Saturday, January 9, 2010

A Better Business-Lawyer Relationship

Never having had any success with this concept in Indiana, I still like its potential. Articles like's Small Law Firm Woos Clients With Monthly Subscription Fees keep me believing that this is the best practice for providing legal services to businesses:

Given the steps they go through to set each client's pricing at the outset, and the flexibility that both sides maintain in the month-to-month arrangement, they don't worry about clients taking advantage. "What if they stay with us one more month or one more year?" Smithline asks. "What if they refer another client?"

Earlier this year, executives at San Mateo, Calif., cloud computing startup Appirio Inc. were looking for a way to cut legal costs. The big firm the company was using wasn't too interested in entertaining flat-fee billing at the time, said Jim Emerich, Appirio's chief financial officer (he declined to name the firm). So the company's work went to Smithline Jha, Emerich said, after a beauty contest that attracted four competitors.


So in early 2008, the firm started experimenting by putting a few longtime clients on a flat-fee subscription. They'd estimate what the client would spend with the firm in a year, and divide that by 12 to arrive at a monthly price. (Depending on the client, they say, a month can cost from $6,000 to about $30,000.)
They've since come up with a way to set a monthly price for new clients, too, by negotiating based on what Smithline calls the exploratory month. At first, "You don't know enough about the client and they don't know enough about you." They charge $5,000 for that initial month, during which the firm does as much work as the client will give and learns how frequent and complex its deals are. Then, they negotiate a monthly figure.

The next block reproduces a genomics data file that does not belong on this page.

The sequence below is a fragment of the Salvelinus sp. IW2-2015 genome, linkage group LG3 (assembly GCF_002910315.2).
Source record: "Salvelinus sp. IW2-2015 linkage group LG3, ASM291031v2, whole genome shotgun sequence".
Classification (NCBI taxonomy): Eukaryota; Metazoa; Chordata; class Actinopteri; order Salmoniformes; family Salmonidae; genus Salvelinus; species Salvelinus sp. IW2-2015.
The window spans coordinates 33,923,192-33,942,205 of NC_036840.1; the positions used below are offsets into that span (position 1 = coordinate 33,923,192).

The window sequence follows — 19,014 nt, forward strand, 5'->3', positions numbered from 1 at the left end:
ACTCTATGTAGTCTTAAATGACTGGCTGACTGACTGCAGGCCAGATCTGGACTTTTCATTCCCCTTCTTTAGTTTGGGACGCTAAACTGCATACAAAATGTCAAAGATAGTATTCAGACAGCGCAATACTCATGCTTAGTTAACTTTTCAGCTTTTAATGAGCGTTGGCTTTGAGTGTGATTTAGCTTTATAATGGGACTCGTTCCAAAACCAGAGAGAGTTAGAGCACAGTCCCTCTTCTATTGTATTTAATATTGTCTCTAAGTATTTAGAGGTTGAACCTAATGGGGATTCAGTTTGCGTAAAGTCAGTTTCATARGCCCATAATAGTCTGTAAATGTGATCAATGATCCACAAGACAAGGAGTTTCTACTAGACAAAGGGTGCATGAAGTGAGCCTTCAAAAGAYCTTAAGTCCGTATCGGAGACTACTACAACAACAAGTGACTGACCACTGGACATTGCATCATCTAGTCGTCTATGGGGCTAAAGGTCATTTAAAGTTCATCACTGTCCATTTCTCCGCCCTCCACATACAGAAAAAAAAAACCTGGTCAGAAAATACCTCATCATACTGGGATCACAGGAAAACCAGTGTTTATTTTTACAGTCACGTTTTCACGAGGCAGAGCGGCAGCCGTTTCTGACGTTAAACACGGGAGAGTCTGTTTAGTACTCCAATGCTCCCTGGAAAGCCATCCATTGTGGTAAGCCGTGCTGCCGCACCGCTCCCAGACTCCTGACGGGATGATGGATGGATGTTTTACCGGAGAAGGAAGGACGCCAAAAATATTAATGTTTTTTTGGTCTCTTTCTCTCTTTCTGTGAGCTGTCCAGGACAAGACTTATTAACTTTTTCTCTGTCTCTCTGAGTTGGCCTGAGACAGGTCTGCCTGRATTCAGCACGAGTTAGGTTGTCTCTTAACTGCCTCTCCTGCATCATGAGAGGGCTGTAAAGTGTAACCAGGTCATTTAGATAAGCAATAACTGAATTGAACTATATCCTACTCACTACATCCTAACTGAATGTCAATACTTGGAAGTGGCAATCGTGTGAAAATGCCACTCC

"People think it's really complicated, but it can be a really quick and friendly discussion," Jha said.


To keep it simple, there are no caps or floors, and neither side is bound legally for more than a month at a time. That way, either party can address major fluctuations in work by requesting an adjustment for the following month, Smithline said. He noted that most client rates are not adjusted more than once a year.

Invoices list the assignments and tasks, but not the time spent, and Smithline says the firm doesn't track time spent internally, either.
So why would a business not prefer this type of relationship to one of hourly fees?